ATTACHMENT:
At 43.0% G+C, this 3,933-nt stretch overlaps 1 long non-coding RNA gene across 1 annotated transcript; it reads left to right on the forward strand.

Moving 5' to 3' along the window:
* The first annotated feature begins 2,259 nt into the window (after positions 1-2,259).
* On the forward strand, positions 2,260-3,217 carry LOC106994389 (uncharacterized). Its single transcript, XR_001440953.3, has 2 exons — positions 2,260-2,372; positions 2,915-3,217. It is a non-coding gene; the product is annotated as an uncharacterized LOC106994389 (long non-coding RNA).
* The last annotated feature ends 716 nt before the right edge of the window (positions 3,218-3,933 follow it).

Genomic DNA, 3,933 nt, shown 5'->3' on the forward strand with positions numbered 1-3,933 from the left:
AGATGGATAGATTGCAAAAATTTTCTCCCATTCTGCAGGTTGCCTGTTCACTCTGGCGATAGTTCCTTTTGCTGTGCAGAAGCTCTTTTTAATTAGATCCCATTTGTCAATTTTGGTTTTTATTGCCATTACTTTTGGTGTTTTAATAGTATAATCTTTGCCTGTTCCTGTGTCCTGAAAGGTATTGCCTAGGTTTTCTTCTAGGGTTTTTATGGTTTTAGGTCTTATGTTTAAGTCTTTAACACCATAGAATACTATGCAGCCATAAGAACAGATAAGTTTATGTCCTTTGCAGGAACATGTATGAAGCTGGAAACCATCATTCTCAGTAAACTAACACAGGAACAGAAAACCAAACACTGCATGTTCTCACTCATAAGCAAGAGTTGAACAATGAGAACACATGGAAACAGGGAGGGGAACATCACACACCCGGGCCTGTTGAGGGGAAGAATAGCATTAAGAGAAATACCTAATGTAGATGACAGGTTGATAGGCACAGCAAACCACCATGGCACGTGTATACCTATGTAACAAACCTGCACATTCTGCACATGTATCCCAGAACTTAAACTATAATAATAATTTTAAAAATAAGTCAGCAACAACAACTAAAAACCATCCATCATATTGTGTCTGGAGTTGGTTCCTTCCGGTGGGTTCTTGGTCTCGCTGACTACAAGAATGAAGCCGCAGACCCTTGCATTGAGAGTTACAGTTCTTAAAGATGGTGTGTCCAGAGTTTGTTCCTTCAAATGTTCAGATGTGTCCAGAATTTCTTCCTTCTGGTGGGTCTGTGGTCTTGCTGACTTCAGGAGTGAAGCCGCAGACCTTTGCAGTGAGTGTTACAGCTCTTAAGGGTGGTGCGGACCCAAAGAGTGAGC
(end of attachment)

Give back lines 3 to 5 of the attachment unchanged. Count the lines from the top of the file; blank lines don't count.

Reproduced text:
* The first annotated feature begins 2,259 nt into the window (after positions 1-2,259).
* On the forward strand, positions 2,260-3,217 carry LOC106994389 (uncharacterized). Its single transcript, XR_001440953.3, has 2 exons — positions 2,260-2,372; positions 2,915-3,217. It is a non-coding gene; the product is annotated as an uncharacterized LOC106994389 (long non-coding RNA).
* The last annotated feature ends 716 nt before the right edge of the window (positions 3,218-3,933 follow it).